(Host) Finding good childcare is a problem for a lot of two-income families. But what if you’re a single parent working the three-to-eleven shift?
An agency in Brattleboro has one answer: Evening childcare.
VPR’s Susan Keese reports:
(Keese) The old stone school on Brattleboro’s Canal Street has served a lot of children in its hundred year history. For the past few years it’s housed a few early education programs. But much of it’s stood empty.
Starting this fall it will serve local families in a new way: As Vermont’s first dedicated evening child care center.
(Moreland) “So this is the space where it’s all going to happen.”
(Brennan) “This is the infant toddler room for the youngest children.”
(Keese) Patrick Moreland is the director of Community Action Brattleboro Area, an antipoverty agency known locally as CABA. He and his colleague, Kevin Brennan, have spent the last three years working to launch this center. They say that Brattleboro has a higher than average number of single parent families, and that seven out of ten of them live in poverty.
They also know that in this town second shift jobs often present good opportunities for people to break into higher paying work. That’s if they can find someone to watch their children.
Elizabeth Christie directs the Windham Childcare Association, the local child care referral agency.
(Christie) “We have been struggling for twenty-four years as an agency with requests from families for evening child care. And we have to say: ‘ there is nothing.'”
(Keese) Christie’s agency, and many others, both state and local, have helped to make the CABA Center a reality.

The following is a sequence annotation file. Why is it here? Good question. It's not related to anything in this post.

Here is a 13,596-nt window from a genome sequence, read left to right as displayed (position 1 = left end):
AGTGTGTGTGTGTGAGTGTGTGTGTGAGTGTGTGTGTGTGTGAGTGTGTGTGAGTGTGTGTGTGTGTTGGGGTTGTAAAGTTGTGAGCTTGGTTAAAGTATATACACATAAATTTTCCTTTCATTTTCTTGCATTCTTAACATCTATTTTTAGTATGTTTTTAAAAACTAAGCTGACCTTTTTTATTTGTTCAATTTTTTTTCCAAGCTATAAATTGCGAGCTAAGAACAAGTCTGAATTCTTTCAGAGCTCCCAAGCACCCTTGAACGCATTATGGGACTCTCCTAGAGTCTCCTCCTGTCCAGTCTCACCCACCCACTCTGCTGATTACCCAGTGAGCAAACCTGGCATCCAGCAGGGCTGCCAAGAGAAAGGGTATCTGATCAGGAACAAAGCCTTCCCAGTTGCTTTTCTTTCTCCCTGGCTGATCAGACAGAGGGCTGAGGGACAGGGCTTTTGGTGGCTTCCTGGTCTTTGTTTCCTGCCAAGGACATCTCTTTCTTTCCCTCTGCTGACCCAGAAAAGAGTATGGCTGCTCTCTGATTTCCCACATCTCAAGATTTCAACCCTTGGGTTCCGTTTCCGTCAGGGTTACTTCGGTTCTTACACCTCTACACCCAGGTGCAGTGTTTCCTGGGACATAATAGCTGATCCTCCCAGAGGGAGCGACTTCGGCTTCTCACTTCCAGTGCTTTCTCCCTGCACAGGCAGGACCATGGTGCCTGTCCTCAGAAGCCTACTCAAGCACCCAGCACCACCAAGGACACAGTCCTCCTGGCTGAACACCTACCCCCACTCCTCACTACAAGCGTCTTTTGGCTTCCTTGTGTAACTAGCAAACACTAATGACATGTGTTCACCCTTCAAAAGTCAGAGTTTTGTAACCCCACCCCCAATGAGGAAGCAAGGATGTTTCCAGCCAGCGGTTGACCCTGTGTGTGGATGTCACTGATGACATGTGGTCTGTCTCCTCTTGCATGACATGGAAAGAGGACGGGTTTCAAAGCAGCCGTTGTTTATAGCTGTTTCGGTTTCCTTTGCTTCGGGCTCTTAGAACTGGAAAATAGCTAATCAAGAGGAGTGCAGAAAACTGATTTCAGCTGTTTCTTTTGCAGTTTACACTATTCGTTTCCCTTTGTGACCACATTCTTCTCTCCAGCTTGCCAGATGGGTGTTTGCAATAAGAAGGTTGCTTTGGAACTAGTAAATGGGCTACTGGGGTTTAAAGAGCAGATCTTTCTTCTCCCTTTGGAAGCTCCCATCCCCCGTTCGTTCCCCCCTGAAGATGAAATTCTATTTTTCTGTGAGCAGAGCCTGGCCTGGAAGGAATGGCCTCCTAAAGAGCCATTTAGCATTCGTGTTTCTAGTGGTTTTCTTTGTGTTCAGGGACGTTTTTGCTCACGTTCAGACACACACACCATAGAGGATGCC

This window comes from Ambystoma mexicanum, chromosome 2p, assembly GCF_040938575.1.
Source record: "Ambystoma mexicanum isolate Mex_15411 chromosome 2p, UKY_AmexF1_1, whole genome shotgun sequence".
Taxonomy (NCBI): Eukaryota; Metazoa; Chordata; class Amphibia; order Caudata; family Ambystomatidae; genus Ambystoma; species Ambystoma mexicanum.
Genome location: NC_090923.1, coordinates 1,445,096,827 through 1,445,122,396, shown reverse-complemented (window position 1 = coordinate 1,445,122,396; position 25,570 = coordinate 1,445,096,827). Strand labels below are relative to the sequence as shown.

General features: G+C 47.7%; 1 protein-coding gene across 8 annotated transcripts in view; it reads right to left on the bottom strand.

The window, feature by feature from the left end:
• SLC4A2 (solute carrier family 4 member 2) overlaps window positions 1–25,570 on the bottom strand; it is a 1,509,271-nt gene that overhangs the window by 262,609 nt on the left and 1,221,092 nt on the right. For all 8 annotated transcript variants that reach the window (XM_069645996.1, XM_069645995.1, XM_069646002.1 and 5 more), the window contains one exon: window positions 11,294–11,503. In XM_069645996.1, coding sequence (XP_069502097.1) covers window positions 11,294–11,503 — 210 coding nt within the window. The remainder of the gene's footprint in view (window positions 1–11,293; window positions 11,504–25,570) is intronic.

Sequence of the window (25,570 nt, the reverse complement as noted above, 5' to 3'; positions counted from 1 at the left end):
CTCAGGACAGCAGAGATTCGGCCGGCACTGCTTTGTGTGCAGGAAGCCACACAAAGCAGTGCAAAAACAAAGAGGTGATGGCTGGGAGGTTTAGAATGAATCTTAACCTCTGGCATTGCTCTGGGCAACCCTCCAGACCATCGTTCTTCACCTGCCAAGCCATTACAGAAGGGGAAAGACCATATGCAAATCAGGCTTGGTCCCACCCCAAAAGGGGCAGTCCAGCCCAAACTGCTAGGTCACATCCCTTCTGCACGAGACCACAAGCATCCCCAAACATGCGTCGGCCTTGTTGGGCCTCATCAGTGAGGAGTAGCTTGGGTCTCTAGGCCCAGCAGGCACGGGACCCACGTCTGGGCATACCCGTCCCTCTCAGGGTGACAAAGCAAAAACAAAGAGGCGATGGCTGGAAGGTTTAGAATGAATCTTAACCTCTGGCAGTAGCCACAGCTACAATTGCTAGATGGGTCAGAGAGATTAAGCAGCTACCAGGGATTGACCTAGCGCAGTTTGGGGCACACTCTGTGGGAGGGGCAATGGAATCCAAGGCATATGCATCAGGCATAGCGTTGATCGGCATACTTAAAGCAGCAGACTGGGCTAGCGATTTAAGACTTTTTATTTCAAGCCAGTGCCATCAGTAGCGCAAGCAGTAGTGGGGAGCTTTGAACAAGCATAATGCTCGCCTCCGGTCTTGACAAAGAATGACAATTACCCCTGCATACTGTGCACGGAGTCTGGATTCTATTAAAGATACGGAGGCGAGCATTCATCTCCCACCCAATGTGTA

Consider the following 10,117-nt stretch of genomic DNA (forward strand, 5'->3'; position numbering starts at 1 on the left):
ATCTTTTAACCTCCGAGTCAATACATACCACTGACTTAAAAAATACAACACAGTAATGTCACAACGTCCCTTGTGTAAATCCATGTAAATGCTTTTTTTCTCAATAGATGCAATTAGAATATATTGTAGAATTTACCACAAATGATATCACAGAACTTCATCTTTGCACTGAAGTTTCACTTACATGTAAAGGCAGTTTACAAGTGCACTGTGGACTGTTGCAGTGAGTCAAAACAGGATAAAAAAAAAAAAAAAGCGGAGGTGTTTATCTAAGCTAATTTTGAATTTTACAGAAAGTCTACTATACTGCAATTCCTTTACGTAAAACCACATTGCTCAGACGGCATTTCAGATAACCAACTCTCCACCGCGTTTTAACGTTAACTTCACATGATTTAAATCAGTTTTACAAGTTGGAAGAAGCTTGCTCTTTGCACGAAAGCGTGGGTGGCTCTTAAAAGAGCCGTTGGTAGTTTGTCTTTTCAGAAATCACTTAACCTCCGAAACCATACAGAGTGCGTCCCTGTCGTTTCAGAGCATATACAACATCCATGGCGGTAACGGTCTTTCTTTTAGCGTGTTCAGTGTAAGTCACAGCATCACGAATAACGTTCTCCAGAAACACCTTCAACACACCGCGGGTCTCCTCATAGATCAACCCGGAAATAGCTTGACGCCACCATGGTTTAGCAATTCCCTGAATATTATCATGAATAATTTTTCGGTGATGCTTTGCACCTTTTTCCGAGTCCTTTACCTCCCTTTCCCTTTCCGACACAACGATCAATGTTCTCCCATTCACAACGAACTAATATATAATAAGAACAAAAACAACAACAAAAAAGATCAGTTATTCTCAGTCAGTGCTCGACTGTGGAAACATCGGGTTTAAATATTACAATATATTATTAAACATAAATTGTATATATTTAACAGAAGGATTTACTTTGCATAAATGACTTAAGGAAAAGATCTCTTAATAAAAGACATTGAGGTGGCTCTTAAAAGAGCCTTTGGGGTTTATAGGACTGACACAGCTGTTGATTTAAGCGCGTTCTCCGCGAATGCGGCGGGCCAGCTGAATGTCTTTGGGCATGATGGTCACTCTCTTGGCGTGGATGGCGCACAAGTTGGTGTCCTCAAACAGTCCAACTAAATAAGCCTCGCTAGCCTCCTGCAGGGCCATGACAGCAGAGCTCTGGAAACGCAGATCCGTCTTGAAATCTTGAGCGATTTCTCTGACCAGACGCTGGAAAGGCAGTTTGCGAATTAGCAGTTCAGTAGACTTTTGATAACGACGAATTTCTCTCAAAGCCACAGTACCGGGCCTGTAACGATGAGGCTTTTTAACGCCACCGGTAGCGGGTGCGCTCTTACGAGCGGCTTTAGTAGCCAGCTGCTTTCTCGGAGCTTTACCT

The town of Brattleboro wrote the Community Development Block Grant that will pay for renovations to the old school’s kitchen and first floor classrooms.
Patrick Moreland, the center’s co-founder, says the changes will be extensive.
(Moreland) “We have endeavored to create a program that really tries to mimic the natural activities that would occur in a home during those hours. So there’s going to be a strong emphasis placed on the ability to prepare a meal, and to be able to sit down and serve meals in a sort of family-style setting, to have our kids participate in cleaning up just like you would at home. We want space where they can retire to after that, where we can do group activities, play games, but then gradually wind down and eventually get some rest.”
(Keese) The center will be open from two until eleven thirty, at the beginning at least. It will serve up to thirty children, from infants to age twelve, and employ at least ten skilled childcare professionals.
Parents will pay on a sliding scale. Most will qualify for state child care subsidies. The children will have their own beds, where parents can scoop them up and take them home when they get off work.
Looking at the big empty classrooms, Moreland envisions them as the next best thing to home. He sees small semi private bedrooms arranged around central living areas with comfy sofas, where teachers can help with homework or read stories.
(Moreland) “Our goal is to create that environment and to create that space that a child can know that when they leave Snoopy Dog on their bed, Snoopy will be there the next day. It’s not a temporary solution. It’s their space.”
(Keese) Moreland sees that stability as the program’s best asset. It’s not quite the same as being at home with Mom or Dad. But it beats a pullout couch in a different neighbor’s house several nights a week.
Officials say the program could become a model for other communities with similar needs.
For Vermont Public Radio, I’m Susan Keese.